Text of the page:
It's time for some tough love, with almost 30% of children now considered obese. But it's the carers of these kids who need to take responsibility for allowing their precious ones to make such poor food choices, Vani Naidoo writes
LAST Sunday I took my little girl to a birthday party at an indoor trampolining centre. It was a fairly typical affair.
The venue, much sought after by parents looking for a fun-filled activity, was filled with hundreds of loud kids growing louder still as they took full advantage of the jumping surfaces. No surprise there.
A number of parents sought solace in cushy armchairs with a prized cup of coffee. Hmm, no surprise there.
Puffed and happy children made their way off the trampolines in a steady stream to enjoy a cold drink, chatting animatedly about their must-see tricks. No surprise there.
Yes, most of the red-cheeked out-of-breath children were seriously overweight. No surprise there.
It is the latter that has stoked my ire, creating a rumbling volcano of anger deep in my belly.
You should be angry too, and ashamed, because we are digging our kids into a hole from which they may not be able to escape, and confining them to a life filled with poor health, uncomfortable social situations and ridicule.
Almost 30% of Australian children aged two to 16 are obese. Not carrying some puppy fat, not slightly chubby, not just overweight - obese.
Obese children not only have a 50% chance of becoming obese adults, but also suffer from a range of social, physical and emotional problems.
Medical practitioners point to weight-related issues including stress on the bones and joints, Type 2 diabetes, high blood pressure and blood fats as well as sleep apnoea and a fatty liver.
Obesity makes heavy demands on our health system, costing almost $70 billion in direct and related illnesses last year.
For the obese child, there is also the reality of social stigmatisation, low self-esteem and bullying.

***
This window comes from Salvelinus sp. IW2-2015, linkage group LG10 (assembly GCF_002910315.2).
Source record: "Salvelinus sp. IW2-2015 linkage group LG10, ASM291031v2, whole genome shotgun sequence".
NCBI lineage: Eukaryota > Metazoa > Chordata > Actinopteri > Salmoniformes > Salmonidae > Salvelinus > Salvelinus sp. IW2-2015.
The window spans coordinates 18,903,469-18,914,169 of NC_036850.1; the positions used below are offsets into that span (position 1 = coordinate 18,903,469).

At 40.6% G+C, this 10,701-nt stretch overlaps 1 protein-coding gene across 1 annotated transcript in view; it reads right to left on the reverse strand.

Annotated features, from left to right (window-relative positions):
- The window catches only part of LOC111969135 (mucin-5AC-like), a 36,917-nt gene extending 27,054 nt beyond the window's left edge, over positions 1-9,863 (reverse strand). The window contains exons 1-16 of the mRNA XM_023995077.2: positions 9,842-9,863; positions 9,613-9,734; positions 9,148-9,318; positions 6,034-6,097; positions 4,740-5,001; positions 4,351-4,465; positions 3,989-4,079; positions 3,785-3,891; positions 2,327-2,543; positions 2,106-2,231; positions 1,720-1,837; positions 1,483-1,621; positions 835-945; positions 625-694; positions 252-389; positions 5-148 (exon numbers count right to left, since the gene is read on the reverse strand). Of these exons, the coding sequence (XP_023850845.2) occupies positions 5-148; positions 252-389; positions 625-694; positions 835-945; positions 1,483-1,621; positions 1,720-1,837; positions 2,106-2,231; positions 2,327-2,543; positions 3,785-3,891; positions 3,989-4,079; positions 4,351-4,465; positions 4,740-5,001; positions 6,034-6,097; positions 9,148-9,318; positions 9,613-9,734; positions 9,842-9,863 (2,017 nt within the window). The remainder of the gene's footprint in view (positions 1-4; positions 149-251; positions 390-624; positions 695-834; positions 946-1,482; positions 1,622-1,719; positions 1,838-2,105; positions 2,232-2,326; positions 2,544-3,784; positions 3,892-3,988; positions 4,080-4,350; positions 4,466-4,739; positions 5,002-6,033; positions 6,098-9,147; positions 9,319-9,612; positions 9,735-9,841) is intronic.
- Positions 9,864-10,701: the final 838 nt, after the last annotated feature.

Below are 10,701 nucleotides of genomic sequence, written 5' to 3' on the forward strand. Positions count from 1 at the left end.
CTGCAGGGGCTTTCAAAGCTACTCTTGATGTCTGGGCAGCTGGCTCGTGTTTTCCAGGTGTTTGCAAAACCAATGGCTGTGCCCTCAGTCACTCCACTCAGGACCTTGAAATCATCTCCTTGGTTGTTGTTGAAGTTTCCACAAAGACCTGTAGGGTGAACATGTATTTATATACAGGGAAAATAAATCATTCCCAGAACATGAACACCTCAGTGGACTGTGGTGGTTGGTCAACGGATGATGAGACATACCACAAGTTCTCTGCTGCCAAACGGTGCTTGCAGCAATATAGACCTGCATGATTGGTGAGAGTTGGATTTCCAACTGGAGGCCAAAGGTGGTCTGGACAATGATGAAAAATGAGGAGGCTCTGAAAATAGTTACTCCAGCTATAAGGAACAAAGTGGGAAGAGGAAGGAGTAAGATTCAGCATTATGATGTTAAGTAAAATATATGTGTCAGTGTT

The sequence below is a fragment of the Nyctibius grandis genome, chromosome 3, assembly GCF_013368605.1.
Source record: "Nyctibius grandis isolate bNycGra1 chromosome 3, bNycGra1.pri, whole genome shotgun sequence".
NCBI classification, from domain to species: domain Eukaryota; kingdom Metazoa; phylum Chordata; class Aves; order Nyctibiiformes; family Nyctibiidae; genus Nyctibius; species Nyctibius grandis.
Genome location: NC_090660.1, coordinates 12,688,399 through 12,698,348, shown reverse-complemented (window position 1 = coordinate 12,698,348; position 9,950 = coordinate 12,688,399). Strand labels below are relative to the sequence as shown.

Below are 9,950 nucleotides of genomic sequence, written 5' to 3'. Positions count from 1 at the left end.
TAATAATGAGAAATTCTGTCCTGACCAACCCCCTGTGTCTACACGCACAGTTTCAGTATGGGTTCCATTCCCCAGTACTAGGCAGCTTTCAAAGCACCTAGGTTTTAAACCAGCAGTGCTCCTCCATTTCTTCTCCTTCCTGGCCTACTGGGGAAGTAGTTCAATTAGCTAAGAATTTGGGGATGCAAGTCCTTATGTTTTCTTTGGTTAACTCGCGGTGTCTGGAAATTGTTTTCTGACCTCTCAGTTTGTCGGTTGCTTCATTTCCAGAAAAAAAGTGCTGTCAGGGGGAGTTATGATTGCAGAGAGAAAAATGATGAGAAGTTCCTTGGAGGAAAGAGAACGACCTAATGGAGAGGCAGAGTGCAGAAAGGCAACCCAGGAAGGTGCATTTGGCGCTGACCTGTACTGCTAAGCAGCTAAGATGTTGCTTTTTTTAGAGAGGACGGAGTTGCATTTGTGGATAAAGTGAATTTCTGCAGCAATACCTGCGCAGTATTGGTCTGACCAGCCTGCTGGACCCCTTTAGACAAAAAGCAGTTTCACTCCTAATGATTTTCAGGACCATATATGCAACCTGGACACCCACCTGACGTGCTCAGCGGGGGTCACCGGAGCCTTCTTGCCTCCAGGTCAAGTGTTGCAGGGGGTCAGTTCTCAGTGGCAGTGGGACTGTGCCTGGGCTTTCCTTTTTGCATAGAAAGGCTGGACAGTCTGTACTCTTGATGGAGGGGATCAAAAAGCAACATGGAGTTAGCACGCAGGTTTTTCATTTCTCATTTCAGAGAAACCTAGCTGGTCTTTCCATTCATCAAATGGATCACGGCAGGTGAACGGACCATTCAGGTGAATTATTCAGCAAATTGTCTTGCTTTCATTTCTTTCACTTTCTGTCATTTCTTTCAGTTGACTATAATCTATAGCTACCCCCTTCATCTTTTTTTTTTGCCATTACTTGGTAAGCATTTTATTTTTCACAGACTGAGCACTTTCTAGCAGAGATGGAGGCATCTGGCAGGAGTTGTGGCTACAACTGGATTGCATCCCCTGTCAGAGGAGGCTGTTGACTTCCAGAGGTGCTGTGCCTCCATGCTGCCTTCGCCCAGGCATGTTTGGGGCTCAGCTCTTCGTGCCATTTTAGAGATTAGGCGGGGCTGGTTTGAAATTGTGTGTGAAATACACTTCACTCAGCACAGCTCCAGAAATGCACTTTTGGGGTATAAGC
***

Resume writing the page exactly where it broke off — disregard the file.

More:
It's such a burden to add to a child who is trying to find their way in the world.
Aside from those children whose uncomfortable weight is a result of a pre-existing medical condition, the cause of this obesity epidemic, and it is an epidemic, is simple: more energy in than energy out.
Many social commentators point to the increased use of technology, the increase in sedentary activities and the long hours worked by time-poor parents who are unable to monitor the eating habits of their children.
While all these factors have some merit, we should also be questioning the manufacturing processes of our foods, asking questions like why reformed frozen and junk foods cost so much less than fresh, why foods on supermarket shelves have so much added sugar, and just who gave the nod for trans-fats to be a staple in everything from cereal and breads to burgers, biscuits and ice cream.
We need to turn the mirror on ourselves. The harsh reality is that if your child is overweight, especially if they are under 10, then it is your fault.
I have yet to see a five-year-old driving themself to McDonald's and buying a super-size meal.
It is you that is making poor food choices, allowing your child to make sometimes foods everyday foods, and ruining the future of that child you love so much.
Why is it that you never see an overweight child with an apple in their hand?
Healthy options take some thought and planning, but are possible for even the busiest parents or families on a tight budget.
Allowing your children unchecked amounts of sugar and fat is not a way of showing you love them.
Saying no to that second biscuit or to that chocolate milk to go with a meat pie is.
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